While on the way to making this house call, Jesus was interrupted. A large crowd followed him and pressed in on him. Now there was a woman who had been suffering from hemorrhages for twelve years. She had endured much, spent most of her money on doctors and she was no better, but rather grew worse. Her condition not only affected her health, but in her religious community, it also rendered her continuously unclean, and shut her off from the worship of God and the fellowship of her friends as was prescribed in Leviticus 15.
Here was a woman who came to Jesus as a last resort; having tried every other cure that the world had to offer she finally tried Jesus. In her desperation she said, “If I but touch his clothes, I will be made well.” With every ounce of her strength and faith she touched Jesus and was healed.
This part of the passage, verses 30-34, tells us something about Jesus and the nature of faith. And that something is the cost of healing. Every time Jesus healed anyone it took something out of him. Here is a universal truth of life. We will never do anything of real value unless we are prepared to put something of ourselves into it.
You see the greatness of Jesus was that he was prepared to pay the price of helping others, and that price was the empting of His very life. We only follow Jesus in His steps when we are prepared to spend, not our substance, but our souls and strength for others. That is the nature of Faith. Faith is not something warm and fuzzy, not some magical power that keeps away failure and danger, but faith is walking with Jesus in this life, which in itself could prove to be very costly. Faith is, no matter what the situation, being in a trusting personal relationship with Jesus.
These verses also tell us something about the woman. They tell us of the relief of confession. Her illness was not only difficult; it was also humiliating. But once she had told the whole truth—that it was she who touched him and why—it was as if all the terror and the trembling were gone and a wave of relief flooded her heart. And when she had made her honest confession, she found him to be very kind. In fact, his words to her were very affirming, “Daughter, your faith has made you well; go in peace, and be healed of your disease.”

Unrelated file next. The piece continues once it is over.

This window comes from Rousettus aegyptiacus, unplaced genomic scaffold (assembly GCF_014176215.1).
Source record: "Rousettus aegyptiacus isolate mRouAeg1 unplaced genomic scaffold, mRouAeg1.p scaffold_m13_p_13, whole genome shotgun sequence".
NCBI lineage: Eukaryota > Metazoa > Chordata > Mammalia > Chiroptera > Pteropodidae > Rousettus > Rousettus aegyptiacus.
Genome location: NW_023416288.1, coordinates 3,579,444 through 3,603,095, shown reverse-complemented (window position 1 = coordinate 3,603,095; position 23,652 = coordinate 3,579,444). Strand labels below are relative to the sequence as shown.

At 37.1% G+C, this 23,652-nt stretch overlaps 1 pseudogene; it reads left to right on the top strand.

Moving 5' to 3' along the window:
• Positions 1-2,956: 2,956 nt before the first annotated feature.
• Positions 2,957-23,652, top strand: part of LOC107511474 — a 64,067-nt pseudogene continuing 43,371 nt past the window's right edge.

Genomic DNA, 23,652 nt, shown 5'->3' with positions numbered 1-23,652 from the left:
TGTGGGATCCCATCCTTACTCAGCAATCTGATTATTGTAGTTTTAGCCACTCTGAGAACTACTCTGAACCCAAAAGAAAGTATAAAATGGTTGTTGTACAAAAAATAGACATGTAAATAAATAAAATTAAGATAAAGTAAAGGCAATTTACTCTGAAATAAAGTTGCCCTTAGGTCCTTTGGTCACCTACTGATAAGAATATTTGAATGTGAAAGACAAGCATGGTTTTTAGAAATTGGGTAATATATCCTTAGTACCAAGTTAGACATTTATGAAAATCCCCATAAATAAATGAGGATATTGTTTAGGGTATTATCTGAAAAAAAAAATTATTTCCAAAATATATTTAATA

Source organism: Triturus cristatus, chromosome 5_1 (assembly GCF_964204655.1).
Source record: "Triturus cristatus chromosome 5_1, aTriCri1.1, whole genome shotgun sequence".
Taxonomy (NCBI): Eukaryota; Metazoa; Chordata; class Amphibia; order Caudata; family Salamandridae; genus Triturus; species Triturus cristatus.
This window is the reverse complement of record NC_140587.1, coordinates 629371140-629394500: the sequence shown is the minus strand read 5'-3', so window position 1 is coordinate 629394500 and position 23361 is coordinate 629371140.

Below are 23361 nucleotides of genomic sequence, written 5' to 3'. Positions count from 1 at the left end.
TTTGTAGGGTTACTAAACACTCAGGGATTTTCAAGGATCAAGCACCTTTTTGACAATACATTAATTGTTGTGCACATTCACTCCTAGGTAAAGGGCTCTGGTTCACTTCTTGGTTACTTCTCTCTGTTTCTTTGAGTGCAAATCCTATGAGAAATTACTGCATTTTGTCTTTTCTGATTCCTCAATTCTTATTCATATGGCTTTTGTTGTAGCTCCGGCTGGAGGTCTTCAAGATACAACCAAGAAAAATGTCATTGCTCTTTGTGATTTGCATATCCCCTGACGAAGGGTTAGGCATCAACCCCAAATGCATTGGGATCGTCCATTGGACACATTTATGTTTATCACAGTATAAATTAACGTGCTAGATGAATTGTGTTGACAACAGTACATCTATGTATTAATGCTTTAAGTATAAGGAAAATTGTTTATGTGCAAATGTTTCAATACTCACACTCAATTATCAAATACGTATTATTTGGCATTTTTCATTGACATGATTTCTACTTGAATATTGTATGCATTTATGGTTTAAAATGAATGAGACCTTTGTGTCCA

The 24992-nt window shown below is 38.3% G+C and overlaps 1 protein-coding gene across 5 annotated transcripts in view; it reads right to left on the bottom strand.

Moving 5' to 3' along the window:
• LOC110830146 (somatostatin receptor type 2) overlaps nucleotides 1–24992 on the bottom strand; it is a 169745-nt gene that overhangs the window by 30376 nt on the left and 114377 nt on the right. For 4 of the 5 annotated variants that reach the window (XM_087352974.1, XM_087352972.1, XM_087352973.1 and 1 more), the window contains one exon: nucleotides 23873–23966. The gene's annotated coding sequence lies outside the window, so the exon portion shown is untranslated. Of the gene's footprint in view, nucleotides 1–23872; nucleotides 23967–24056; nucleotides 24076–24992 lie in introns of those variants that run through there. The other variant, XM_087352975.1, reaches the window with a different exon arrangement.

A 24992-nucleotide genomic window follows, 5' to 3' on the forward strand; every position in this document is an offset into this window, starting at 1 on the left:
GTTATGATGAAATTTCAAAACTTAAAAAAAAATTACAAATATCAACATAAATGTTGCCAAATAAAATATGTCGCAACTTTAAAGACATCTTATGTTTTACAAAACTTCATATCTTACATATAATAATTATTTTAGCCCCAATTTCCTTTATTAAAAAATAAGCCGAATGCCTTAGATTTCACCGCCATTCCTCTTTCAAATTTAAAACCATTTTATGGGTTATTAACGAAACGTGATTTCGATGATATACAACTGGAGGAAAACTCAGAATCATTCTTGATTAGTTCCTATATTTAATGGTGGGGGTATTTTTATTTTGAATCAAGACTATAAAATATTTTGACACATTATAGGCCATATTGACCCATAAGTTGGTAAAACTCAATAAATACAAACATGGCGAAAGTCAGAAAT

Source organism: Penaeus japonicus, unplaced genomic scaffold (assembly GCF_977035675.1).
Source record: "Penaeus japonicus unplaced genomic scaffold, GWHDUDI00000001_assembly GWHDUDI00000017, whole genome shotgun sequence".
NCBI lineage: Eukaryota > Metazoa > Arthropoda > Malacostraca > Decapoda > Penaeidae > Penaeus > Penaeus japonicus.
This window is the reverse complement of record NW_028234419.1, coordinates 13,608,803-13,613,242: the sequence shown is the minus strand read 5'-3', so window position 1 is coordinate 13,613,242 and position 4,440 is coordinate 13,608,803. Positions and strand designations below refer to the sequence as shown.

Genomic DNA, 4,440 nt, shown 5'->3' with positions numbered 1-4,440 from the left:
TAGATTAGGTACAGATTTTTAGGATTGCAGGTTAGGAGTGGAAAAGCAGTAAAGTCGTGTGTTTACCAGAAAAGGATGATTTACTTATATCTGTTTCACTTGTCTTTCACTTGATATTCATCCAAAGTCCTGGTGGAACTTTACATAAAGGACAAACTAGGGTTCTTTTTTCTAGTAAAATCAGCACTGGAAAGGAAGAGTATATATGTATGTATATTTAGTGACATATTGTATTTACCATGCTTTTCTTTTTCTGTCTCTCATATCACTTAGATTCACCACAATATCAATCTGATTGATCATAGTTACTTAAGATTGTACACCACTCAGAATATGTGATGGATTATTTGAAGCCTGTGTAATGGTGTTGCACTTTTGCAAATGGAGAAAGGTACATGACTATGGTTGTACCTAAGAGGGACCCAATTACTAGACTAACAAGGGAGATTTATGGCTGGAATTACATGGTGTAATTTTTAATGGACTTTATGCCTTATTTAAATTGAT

This point is essential to our understanding faith and that is: even when we are in relationship with Jesus, we can still do or say terrible things. We are still capable of great sin, but if we truly make an honest confession and repent, we too can hear Jesus affirm our faith and tell us to go in peace, for he has healed us.
While Jesus was still speaking, messengers came from the home of Jarius to say, “Your daughter is dead. Why trouble the teacher any further?” But overhearing what they said, Jesus said to this leader of the Synagogue, “Do not fear, only believe.”
The remainder of this passage tells us about Despair and Hope. There is the contrast between the despair of the mourners and the hope of Jesus. “Don’t bother the teacher,” they said. “There is nothing anyone can do now.” And Jesus words, “Don’t be afraid, only believe.” In the one place, it is the voice of despair that speaks; in the other, the voice of hope. Faith is always the fountain of hope!
Here is the contrast between the unrestrained distress of the mourners and the calm serenity of Jesus. Why should there be such a difference?
The difference simply was because of Jesus’ Faith, his perfect confidence and trust in God. The worst human disaster can be met with courage when we meet it with God! They laughed at Jesus because they thought that his hope was groundless.
But the great fact of the Christian life is: that which looks completely impossible to us humans is very possible with God! That which on merely human terms is far too good to be true is indeed very true when God is there. They ridiculed Jesus, but their ridicule must have turned to amazed wonder when they realized what God can do.
Faith in Christ is nothing more than facing the struggles of life knowing that nothing—not even death—can separate us from the love of God which is in Christ Jesus our Lord.
Now, I would ask you to close your eyes and meditate on these words written long before the birth of Christ about the nature of Faith. They are from our first lesson today.
The steadfast love of the Lord never ceases,
The mercies of God never come to an end;
They are new every morning;
Great is your faithfulness.
“The Lord is my portion,” says my soul,
“therefore in the Lord I will hope.”
The Lord is good to those who are patient,
To the soul that seeks after God.
Copyright © 2006 Bruce P. Craft
Comments welcome at firstname.lastname@example.org